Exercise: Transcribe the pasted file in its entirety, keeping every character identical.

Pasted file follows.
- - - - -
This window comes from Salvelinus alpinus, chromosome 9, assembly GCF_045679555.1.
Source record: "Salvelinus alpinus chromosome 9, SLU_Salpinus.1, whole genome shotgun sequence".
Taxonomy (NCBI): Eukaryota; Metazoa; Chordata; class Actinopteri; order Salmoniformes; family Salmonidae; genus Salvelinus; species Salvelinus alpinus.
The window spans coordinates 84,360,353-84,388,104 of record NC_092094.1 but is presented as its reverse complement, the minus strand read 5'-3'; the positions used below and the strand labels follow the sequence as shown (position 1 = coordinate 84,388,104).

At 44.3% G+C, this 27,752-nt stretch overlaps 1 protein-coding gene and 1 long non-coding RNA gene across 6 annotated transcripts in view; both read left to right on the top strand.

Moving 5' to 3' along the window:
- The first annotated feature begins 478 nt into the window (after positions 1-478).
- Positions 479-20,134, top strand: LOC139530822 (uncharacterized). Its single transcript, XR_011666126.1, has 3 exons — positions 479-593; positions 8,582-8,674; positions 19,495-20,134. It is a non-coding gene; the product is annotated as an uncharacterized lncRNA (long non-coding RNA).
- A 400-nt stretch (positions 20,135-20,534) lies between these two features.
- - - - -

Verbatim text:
This window comes from Salvelinus alpinus, chromosome 9, assembly GCF_045679555.1.
Source record: "Salvelinus alpinus chromosome 9, SLU_Salpinus.1, whole genome shotgun sequence".
Taxonomy (NCBI): Eukaryota; Metazoa; Chordata; class Actinopteri; order Salmoniformes; family Salmonidae; genus Salvelinus; species Salvelinus alpinus.
The window spans coordinates 84,360,353-84,388,104 of record NC_092094.1 but is presented as its reverse complement, the minus strand read 5'-3'; the positions used below and the strand labels follow the sequence as shown (position 1 = coordinate 84,388,104).

At 44.3% G+C, this 27,752-nt stretch overlaps 1 protein-coding gene and 1 long non-coding RNA gene across 6 annotated transcripts in view; both read left to right on the top strand.

Moving 5' to 3' along the window:
- The first annotated feature begins 478 nt into the window (after positions 1-478).
- Positions 479-20,134, top strand: LOC139530822 (uncharacterized). Its single transcript, XR_011666126.1, has 3 exons — positions 479-593; positions 8,582-8,674; positions 19,495-20,134. It is a non-coding gene; the product is annotated as an uncharacterized lncRNA (long non-coding RNA).
- A 400-nt stretch (positions 20,135-20,534) lies between these two features.